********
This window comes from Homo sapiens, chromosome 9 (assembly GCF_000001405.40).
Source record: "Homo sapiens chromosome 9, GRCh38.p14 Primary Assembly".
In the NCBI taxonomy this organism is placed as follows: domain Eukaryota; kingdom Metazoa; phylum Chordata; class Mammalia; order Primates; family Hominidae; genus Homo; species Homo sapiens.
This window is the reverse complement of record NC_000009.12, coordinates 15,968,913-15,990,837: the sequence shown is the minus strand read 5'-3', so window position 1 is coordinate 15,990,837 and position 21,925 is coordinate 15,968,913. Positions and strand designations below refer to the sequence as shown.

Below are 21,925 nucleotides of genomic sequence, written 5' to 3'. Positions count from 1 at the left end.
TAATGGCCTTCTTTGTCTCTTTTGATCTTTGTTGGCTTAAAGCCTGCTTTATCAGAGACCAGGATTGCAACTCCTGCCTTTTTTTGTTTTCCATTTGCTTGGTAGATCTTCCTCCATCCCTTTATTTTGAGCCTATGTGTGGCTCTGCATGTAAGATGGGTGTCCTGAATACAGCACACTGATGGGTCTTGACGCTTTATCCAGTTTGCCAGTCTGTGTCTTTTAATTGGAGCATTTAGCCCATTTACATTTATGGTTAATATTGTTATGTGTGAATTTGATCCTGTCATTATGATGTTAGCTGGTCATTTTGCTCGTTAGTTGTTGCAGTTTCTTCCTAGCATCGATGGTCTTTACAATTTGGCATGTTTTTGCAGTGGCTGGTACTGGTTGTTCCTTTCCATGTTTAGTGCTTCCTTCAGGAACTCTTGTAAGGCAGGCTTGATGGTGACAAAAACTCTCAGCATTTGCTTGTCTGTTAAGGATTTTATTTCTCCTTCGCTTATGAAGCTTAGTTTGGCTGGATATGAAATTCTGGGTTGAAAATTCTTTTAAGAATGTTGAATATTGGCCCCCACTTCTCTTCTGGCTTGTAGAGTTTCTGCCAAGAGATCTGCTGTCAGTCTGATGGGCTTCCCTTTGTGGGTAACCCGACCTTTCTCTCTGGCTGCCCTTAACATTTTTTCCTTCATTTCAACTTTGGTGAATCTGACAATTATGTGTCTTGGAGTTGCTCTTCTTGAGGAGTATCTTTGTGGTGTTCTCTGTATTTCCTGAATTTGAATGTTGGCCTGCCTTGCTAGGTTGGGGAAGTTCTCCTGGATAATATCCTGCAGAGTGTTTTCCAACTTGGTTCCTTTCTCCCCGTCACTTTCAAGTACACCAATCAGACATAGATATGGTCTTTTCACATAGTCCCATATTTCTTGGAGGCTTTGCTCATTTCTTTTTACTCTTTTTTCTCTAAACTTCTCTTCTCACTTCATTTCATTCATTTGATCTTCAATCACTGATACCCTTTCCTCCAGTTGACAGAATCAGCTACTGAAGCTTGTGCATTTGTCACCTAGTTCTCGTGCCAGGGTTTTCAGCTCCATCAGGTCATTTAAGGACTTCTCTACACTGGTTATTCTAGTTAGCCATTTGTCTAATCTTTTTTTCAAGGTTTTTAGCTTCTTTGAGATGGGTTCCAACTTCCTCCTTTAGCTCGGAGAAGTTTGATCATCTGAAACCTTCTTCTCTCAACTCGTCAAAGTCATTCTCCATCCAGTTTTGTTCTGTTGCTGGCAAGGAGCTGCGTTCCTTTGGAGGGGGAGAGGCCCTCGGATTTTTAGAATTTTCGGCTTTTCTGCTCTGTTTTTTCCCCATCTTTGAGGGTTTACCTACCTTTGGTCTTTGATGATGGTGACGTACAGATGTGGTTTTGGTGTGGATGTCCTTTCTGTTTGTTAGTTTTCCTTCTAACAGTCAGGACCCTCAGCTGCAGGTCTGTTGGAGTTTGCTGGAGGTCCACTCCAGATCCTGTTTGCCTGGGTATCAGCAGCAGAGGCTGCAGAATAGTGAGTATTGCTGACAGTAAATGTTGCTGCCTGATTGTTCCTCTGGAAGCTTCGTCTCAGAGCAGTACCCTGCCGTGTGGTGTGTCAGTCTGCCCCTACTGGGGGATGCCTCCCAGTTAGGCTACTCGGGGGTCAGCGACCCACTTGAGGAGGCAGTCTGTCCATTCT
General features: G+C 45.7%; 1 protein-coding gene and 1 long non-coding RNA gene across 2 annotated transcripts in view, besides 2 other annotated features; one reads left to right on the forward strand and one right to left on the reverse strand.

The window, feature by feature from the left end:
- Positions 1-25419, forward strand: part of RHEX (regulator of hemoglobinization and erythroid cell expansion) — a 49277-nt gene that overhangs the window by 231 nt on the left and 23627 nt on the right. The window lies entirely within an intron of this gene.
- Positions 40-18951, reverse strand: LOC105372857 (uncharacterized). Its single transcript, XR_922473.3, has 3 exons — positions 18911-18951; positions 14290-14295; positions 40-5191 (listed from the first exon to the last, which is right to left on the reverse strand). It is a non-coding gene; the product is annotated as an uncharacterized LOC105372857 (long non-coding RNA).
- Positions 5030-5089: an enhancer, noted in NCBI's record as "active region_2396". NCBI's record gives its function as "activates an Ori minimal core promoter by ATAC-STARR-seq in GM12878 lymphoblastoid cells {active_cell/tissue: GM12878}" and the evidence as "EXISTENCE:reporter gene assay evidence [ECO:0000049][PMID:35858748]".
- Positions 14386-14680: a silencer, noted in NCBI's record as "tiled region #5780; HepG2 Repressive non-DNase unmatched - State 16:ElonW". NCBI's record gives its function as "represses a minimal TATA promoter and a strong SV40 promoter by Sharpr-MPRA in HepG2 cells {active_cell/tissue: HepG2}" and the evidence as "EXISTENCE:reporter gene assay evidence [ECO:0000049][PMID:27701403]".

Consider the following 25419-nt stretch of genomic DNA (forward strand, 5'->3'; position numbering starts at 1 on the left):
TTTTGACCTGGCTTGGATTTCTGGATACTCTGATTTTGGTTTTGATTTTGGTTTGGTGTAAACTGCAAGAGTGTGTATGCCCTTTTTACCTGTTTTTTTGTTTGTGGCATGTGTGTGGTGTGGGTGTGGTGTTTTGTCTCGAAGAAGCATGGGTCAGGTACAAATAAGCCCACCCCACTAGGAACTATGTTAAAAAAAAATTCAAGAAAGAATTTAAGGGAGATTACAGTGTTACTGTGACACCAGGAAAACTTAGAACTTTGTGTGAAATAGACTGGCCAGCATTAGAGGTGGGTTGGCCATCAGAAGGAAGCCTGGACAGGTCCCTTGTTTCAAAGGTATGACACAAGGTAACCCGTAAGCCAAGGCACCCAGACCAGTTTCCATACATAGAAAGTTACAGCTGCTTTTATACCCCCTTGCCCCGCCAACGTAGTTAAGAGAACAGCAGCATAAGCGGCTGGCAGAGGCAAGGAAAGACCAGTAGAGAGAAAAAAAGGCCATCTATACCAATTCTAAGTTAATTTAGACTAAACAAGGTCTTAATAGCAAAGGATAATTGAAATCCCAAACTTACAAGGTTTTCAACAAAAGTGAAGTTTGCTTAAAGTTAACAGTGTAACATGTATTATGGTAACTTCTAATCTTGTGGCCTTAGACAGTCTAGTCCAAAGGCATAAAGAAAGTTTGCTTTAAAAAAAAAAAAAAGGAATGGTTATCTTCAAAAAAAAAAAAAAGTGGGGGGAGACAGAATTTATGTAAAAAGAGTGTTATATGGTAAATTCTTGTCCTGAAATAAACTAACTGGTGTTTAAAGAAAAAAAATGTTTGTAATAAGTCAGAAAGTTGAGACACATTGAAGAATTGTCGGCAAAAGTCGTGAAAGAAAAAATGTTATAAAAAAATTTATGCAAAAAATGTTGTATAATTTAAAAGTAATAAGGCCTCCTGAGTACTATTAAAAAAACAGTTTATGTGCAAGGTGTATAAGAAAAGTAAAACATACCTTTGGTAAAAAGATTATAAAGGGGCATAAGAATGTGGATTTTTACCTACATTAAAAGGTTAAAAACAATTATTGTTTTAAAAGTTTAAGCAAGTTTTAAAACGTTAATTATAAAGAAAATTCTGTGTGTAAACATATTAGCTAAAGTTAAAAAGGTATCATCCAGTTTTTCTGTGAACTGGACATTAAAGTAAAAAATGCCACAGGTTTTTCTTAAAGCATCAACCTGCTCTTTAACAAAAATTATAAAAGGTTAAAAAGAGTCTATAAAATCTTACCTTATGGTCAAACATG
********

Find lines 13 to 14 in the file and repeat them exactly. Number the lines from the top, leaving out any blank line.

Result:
Consider the following 25419-nt stretch of genomic DNA (forward strand, 5'->3'; position numbering starts at 1 on the left):
TTTTGACCTGGCTTGGATTTCTGGATACTCTGATTTTGGTTTTGATTTTGGTTTGGTGTAAACTGCAAGAGTGTGTATGCCCTTTTTACCTGTTTTTTTGTTTGTGGCATGTGTGTGGTGTGGGTGTGGTGTTTTGTCTCGAAGAAGCATGGGTCAGGTACAAATAAGCCCACCCCACTAGGAACTATGTTAAAAAAAAATTCAAGAAAGAATTTAAGGGAGATTACAGTGTTACTGTGACACCAGGAAAACTTAGAACTTTGTGTGAAATAGACTGGCCAGCATTAGAGGTGGGTTGGCCATCAGAAGGAAGCCTGGACAGGTCCCTTGTTTCAAAGGTATGACACAAGGTAACCCGTAAGCCAAGGCACCCAGACCAGTTTCCATACATAGAAAGTTACAGCTGCTTTTATACCCCCTTGCCCCGCCAACGTAGTTAAGAGAACAGCAGCATAAGCGGCTGGCAGAGGCAAGGAAAGACCAGTAGAGAGAAAAAAAGGCCATCTATACCAATTCTAAGTTAATTTAGACTAAACAAGGTCTTAATAGCAAAGGATAATTGAAATCCCAAACTTACAAGGTTTTCAACAAAAGTGAAGTTTGCTTAAAGTTAACAGTGTAACATGTATTATGGTAACTTCTAATCTTGTGGCCTTAGACAGTCTAGTCCAAAGGCATAAAGAAAGTTTGCTTTAAAAAAAAAAAAAAGGAATGGTTATCTTCAAAAAAAAAAAAAAGTGGGGGGAGACAGAATTTATGTAAAAAGAGTGTTATATGGTAAATTCTTGTCCTGAAATAAACTAACTGGTGTTTAAAGAAAAAAAATGTTTGTAATAAGTCAGAAAGTTGAGACACATTGAAGAATTGTCGGCAAAAGTCGTGAAAGAAAAAATGTTATAAAAAAATTTATGCAAAAAATGTTGTATAATTTAAAAGTAATAAGGCCTCCTGAGTACTATTAAAAAAACAGTTTATGTGCAAGGTGTATAAGAAAAGTAAAACATACCTTTGGTAAAAAGATTATAAAGGGGCATAAGAATGTGGATTTTTACCTACATTAAAAGGTTAAAAACAATTATTGTTTTAAAAGTTTAAGCAAGTTTTAAAACGTTAATTATAAAGAAAATTCTGTGTGTAAACATATTAGCTAAAGTTAAAAAGGTATCATCCAGTTTTTCTGTGAACTGGACATTAAAGTAAAAAATGCCACAGGTTTTTCTTAAAGCATCAACCTGCTCTTTAACAAAAATTATAAAAGGTTAAAAAGAGTCTATAAAATCTTACCTTATGGTCAAACATG